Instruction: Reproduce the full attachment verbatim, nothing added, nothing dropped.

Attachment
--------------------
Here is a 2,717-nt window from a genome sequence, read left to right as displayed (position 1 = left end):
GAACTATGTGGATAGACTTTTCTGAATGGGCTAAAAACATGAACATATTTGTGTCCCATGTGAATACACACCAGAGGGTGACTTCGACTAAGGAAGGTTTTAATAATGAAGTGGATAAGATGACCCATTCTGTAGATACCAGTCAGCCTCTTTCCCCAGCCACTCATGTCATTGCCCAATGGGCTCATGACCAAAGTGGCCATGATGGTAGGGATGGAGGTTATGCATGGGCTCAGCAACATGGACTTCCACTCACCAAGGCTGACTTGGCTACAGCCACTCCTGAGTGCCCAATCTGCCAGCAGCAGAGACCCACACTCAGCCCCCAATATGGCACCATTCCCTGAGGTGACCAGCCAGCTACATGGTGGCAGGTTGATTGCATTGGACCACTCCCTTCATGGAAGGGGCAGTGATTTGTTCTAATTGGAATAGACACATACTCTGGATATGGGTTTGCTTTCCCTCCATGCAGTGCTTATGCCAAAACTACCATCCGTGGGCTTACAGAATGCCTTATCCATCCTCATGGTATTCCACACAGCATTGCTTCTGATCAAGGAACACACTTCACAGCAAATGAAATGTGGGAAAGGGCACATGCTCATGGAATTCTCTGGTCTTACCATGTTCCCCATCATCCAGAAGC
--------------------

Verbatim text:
Here is a 2,717-nt window from a genome sequence, read left to right as displayed (position 1 = left end):
GAACTATGTGGATAGACTTTTCTGAATGGGCTAAAAACATGAACATATTTGTGTCCCATGTGAATACACACCAGAGGGTGACTTCGACTAAGGAAGGTTTTAATAATGAAGTGGATAAGATGACCCATTCTGTAGATACCAGTCAGCCTCTTTCCCCAGCCACTCATGTCATTGCCCAATGGGCTCATGACCAAAGTGGCCATGATGGTAGGGATGGAGGTTATGCATGGGCTCAGCAACATGGACTTCCACTCACCAAGGCTGACTTGGCTACAGCCACTCCTGAGTGCCCAATCTGCCAGCAGCAGAGACCCACACTCAGCCCCCAATATGGCACCATTCCCTGAGGTGACCAGCCAGCTACATGGTGGCAGGTTGATTGCATTGGACCACTCCCTTCATGGAAGGGGCAGTGATTTGTTCTAATTGGAATAGACACATACTCTGGATATGGGTTTGCTTTCCCTCCATGCAGTGCTTATGCCAAAACTACCATCCGTGGGCTTACAGAATGCCTTATCCATCCTCATGGTATTCCACACAGCATTGCTTCTGATCAAGGAACACACTTCACAGCAAATGAAATGTGGGAAAGGGCACATGCTCATGGAATTCTCTGGTCTTACCATGTTCCCCATCATCCAGAAGC